† Staten Island was purchased from the Indians by Col. Lovelace, second governor under the Duke of York, between the years 1667 and 1673. (Chalmers's Political Annals of the Colonies, p. 509.) He refers to different mapuscripts in the plantation office, called New-York Entries, New-York Papers, which appear to be voluminous: If we could ascertain from those papers the nation that sold Staten Island, it might produce some interesting inferences.

Jefferson's Virginia, p. 310. Collections of New-York Historical Society, vol. 1. p. 33, 34. Barton's Views of the Origin of the Indians, p. 31. Trumbull's History of the United States,

p. 42.

Trumbull's History of Connecticut, p. 28. 11 Massachusetts Historical Society, vol. 1. p. 144, &c. Daniel Gookins.

Loups, and by the English Delawares.* Mr. Charles Thompson, formerly secretary of congress, supposed that this nation extended east of Hudson's to Connecticut River, and over Long Island, this island, and Staten Island ; and Mr. Smith, in his History of New York, says, that when the Dutch commenced the settlement of the country, all the Indians on Long Island and the northern shore of the Sound, and on the banks of Connecticut and Hudson Rivers, were in subjection to and paid an annual tribute to the Five Nations. Mr. Smith's statement, therefore, does not accord with the fact of the tribute paid to the United Colonies of New-England, nor with the 'alleged dominion of the Pequots and Narragansets over Long Island. New-York was settled before Connecticut, and the supremacy of the Iroquois was never disturbed; and it probably prevailed at one time over Long Island, over the territory as far east as Connecticut River, and over the Indians on the west banks of the Hudson. The confusion on this subject has probably arisen from the same language being used by the Delawares and Abenaquis, but, indeed, it is not very important to ascertain to which of these nations the red inhabitants of that portion of the state may be properly referred. They, in process of time, became subject to the Iroquois, and paid a tribute in wampum and shells. Their general character and conduct to the first Europeans they probably had ever seen,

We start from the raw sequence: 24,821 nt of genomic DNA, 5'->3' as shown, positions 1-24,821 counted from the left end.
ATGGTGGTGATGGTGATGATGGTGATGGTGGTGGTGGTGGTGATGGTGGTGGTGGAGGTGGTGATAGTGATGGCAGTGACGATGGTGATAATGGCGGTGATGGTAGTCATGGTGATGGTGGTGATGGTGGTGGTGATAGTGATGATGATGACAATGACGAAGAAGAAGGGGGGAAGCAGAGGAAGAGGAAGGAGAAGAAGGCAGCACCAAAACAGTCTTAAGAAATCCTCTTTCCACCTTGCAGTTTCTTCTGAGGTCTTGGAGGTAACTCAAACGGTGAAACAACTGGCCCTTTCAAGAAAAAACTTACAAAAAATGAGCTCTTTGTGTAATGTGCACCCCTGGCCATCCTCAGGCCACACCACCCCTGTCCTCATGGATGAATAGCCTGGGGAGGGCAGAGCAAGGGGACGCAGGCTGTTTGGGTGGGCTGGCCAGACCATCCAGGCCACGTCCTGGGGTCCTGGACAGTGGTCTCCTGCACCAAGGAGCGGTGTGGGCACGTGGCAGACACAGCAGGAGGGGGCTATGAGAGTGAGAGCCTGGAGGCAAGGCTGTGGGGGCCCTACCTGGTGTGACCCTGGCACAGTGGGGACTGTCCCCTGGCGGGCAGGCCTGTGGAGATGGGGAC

* Barton's Views, p. 25. Jefferson's Notes, p. 310, &c.

† It is certain that the Montacket sachem, so called in former times, on the east end of Long Island, paid tribute in wampum to the Confederated Colonies of Massachusetts, Plymouth, Connecti. ticut, and New Haven, for at least ten years previous to 1656. Hazard's Collections of State Papers, vol. 2. p. 361.

Smith's History of New-York. Colden's History of the Five Nations.

have been described in Hudson's voyage up the North River.* And it is not a little remarkable, that the natives below the Highlands were offensive and predatory, while those above rendered him every assistance and hospitality in their power. Of all these tribes, about nine or ten families remain on Long Island ; their principal settlement is on a track of one thousand acres on Montauck Point. The Stockbridge Indians migrated from Hudson's River, in 1734, to Stockbridge in Massachusetts, from whence they removed about the year 1785 to lands assigned to them by the Oneidas in their territory. The Brothertown Indians formerly resided in Narraganset, in Rhode Island, and in Farmington, Stonington, Mohegan, and some other towns in Connecticut, and are a remnant of the Mubhekanew Indians, formerly called the Seven Tribes on the Sea Coast. They also inhabit lands presented to them by the Oneidas. These Indians, and the Stockbridge Indians, augmented in a small degree by migrations from the Long Island Indians, have formed two settlernents, which by an accurate census taken in 1794, contained four hundred and fifty souls. But the greater part of the Indians below Albany retreated at an early period from the approach of civilized man, and became merged in the nations of the north and the west. As far back as 1687, just after the destruction of the Mohawk Castles by the French, Governor Dongan advisedf the Five Nations to open a path for all the North Indians and Mohickanders, that were among the Ottawas and other nations, and to use every endeavour to bring them home.

* Purchas' Pilgrim, vol. 3. p. 58. New.York Historical Collections, vol. 1. p. 102.

† Massachusetts Historical Society, vol. 4. p. 67, &c.
| Coldeo's History of the Five Nations, vol. 1. p. 85, &c.